It just so happened that Cli Ghàidhlig were holding a coffee morning last Saturday, so Himself and I decided that we would go over to Inverness to do a biggish shop and get some wood for a project which Chris has in mind, thus giving me the opportunity to go to the coffee morning. I then heard that it was also Armed Forces Day from DJ MacIntyre – the director of Cli – who couldn’t be there for coffee as he was piping for the parade being as he is, an ex-soldier. So it just seemed like the perfect opportunity to go across the Dirigh and kill several birds with one stone! I didn’t really know what to expect on the day – we hardly ever go to Inverness on a Saturday as it is normally far too busy on that day of the week; I had never witnessed anything to do with Armed Forces Day and I had never been to a coffee morning held in the Spectrum Centre. “Nihil desperandum” quoth I and we were up and on the road by 8 o’clock, anticipating that there might be quite a bit of traffic with people on their way home after spending a holiday here.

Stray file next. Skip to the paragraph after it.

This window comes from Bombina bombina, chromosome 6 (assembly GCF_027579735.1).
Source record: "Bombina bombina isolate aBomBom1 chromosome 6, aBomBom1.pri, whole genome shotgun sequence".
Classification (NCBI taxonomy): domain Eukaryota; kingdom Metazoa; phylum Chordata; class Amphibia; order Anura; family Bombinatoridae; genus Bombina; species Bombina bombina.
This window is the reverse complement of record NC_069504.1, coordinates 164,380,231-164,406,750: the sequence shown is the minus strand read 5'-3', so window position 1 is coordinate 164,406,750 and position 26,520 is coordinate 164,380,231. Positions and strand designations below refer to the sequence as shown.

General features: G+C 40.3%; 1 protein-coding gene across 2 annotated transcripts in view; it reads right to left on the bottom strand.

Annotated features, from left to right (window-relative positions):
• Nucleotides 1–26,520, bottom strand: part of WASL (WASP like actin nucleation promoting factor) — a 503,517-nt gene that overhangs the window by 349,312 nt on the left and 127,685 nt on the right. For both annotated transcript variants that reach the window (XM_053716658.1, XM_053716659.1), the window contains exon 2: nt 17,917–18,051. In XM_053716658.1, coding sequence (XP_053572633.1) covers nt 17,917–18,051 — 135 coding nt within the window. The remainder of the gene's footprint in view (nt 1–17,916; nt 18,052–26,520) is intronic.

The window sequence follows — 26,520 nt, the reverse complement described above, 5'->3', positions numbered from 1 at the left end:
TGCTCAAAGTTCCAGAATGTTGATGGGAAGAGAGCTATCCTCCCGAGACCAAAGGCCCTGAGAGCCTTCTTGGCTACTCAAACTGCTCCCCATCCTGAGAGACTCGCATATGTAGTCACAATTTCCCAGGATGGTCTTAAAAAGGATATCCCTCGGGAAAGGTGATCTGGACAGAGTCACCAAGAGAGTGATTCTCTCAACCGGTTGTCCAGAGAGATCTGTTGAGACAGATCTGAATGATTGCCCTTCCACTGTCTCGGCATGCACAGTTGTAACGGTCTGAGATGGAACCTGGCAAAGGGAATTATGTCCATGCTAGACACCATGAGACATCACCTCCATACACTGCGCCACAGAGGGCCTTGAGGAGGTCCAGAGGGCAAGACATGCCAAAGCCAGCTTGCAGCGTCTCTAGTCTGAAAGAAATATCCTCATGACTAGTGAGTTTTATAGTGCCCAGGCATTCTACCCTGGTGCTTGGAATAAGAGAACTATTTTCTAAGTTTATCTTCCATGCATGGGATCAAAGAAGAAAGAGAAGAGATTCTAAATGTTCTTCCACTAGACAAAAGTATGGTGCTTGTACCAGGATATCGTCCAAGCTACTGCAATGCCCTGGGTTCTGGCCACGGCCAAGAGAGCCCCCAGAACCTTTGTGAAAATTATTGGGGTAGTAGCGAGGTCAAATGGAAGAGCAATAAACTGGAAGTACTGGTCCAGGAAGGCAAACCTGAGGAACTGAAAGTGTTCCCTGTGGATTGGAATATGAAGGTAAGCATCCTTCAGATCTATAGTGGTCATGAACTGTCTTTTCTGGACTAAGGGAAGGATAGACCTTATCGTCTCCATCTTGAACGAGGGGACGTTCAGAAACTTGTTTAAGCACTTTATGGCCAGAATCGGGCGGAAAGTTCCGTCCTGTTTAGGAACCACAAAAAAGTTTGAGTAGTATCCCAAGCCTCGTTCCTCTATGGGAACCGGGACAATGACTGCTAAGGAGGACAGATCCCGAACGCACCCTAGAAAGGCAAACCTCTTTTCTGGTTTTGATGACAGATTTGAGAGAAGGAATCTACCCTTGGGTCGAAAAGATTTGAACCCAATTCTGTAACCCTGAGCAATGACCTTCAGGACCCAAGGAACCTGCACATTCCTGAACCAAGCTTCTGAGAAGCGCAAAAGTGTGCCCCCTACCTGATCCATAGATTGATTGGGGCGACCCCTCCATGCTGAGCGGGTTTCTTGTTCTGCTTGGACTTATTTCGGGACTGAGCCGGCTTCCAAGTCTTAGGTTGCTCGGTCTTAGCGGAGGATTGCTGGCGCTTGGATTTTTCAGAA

Well, there wasn’t too much traffic and it was just 9.40 when Chris dropped me off outside the Spectrum Centre – which is situated in the square behind the railway station which serves as the bus station for Inverness. The Centre looks a rather shabby place on the outside, so I was very pleasantly surprised when I went in as it is far from shabby inside – it has obviously been renovated recently into a smart new facility. I gather it houses a theatre and a café, where I was directed to go by the woman on the door. As I couldn’t wait the 20 minutes for the official start before getting a caffeine fix, I wended my way up to the counter and I have to say that I was really impressed with the baking which was on offer there, and especially the range of gluten-free cakes. There was a date and walnut loaf, a Swiss roll type thing and pancakes – which is what I took as I need to be gluten-free nowadays. The pancakes were wrapped up as a unit of three, and I ate one and brought the rest home with me, and really very good they were too.